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I m currently preparing a C certification, in the course material relating to pointer NULL, there is this line whch trouble me:

if you want to use the NULL symbol you have to include one of the following header files: stdio.h or stddef.h. The NULL symbol is defined in there.

(Bold are in the source)

Since the or is emphasized, I read it as "never include both". Is it a real norm or is it just one of the (many) flaws in the course material?

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Maybe they wanted to emphasize that it is an or and no xor ;) – Frederick Roth Feb 24 '14 at 11:39
By convention, OR is inclusive, so you should read "A or B" as "either A or B, or both A and B". – michaelmeyer Feb 24 '14 at 11:41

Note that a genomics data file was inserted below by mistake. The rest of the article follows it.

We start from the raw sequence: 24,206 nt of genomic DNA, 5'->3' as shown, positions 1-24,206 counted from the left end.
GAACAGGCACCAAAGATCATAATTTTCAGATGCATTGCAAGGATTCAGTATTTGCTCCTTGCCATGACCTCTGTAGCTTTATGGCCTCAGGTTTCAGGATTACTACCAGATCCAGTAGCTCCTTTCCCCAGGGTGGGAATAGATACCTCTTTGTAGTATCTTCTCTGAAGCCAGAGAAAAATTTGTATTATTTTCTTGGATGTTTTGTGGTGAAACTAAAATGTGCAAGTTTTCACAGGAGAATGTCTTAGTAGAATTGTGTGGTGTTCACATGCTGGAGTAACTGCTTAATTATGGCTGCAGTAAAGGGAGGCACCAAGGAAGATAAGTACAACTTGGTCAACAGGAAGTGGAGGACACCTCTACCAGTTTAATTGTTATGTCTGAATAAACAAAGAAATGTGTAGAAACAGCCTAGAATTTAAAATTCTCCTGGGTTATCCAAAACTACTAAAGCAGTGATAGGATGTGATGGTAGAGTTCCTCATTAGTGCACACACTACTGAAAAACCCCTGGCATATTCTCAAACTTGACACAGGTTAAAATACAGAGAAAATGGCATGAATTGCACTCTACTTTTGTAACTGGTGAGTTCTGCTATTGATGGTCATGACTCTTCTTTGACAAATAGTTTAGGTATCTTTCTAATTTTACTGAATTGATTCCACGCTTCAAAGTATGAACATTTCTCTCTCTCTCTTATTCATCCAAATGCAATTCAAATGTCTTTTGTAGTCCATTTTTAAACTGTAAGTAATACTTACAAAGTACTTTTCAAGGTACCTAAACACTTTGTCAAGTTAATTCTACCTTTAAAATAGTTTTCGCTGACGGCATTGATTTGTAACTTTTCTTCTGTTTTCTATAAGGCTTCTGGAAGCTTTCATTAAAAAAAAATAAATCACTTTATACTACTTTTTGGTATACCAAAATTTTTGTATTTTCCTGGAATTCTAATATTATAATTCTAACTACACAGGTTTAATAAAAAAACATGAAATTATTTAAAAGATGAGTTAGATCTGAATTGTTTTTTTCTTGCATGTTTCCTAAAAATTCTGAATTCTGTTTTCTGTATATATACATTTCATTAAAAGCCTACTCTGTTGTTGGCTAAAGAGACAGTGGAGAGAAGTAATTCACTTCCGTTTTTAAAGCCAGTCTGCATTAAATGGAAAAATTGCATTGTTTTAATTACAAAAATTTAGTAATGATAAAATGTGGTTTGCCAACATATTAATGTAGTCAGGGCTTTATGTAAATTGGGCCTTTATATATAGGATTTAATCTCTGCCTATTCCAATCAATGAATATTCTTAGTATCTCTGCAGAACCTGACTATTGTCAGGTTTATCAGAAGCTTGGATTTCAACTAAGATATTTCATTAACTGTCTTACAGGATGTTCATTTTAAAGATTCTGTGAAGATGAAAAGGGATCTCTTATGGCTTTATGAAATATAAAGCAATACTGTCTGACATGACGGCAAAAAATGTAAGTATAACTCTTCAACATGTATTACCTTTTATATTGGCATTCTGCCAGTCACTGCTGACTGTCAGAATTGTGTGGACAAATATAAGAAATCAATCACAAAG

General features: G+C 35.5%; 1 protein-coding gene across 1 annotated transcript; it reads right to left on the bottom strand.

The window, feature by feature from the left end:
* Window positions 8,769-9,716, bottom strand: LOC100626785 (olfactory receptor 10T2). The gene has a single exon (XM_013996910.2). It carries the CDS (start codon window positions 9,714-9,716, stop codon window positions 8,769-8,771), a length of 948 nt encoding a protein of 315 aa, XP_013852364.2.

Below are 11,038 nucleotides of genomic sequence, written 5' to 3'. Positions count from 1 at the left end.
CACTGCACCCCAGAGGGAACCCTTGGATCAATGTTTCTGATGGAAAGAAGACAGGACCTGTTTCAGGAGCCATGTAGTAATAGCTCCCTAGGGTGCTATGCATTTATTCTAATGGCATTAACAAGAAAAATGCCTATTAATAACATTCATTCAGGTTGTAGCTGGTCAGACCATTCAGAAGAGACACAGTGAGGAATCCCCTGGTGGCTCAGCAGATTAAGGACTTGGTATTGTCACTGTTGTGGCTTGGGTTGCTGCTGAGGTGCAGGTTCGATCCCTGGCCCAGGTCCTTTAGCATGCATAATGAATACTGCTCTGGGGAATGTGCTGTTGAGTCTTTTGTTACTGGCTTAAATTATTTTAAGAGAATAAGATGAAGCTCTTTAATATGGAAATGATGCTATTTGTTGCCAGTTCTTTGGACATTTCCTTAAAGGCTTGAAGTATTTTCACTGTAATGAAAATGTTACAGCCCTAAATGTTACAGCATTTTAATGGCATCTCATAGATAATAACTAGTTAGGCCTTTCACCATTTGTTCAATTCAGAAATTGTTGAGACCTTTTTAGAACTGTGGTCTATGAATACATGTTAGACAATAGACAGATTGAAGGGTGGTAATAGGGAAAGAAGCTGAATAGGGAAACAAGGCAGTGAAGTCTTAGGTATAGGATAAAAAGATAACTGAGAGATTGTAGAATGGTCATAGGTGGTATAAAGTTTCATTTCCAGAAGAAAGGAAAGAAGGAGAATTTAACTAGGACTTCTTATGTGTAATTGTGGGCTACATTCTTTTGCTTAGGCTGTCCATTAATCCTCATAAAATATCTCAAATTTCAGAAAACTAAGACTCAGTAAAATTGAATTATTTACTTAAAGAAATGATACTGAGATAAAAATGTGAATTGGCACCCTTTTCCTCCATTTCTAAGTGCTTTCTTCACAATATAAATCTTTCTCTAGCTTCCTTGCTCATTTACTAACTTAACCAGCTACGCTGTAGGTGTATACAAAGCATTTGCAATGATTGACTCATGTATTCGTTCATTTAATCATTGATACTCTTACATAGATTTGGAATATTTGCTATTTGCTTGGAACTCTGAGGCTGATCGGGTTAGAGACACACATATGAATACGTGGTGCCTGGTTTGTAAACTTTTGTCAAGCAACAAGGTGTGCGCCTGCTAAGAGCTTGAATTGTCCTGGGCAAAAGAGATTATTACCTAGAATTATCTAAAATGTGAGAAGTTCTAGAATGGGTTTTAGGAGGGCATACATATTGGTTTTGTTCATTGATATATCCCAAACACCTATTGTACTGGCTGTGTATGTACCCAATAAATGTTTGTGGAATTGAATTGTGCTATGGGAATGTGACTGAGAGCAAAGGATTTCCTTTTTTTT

up vote 0 down vote accepted

you can include either one or both. The one to be written first will declare NULL as the first and it wont be declared twice.

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It is useless to include both since stdio.h includes stddef.h. But you can include both if you want, since there is a guard to avoid multiple inclusions.

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the official place for NULL to be defined is in <stddef.h>. However, on most implementations, you can include <stdio.h> or <string.h> (or quite a few other includes) to pick it up.

It is quite safe to include both, and you should so so if you actually need them (and contrariwise, you shouldn't include <stdio.h> if you don't need it).

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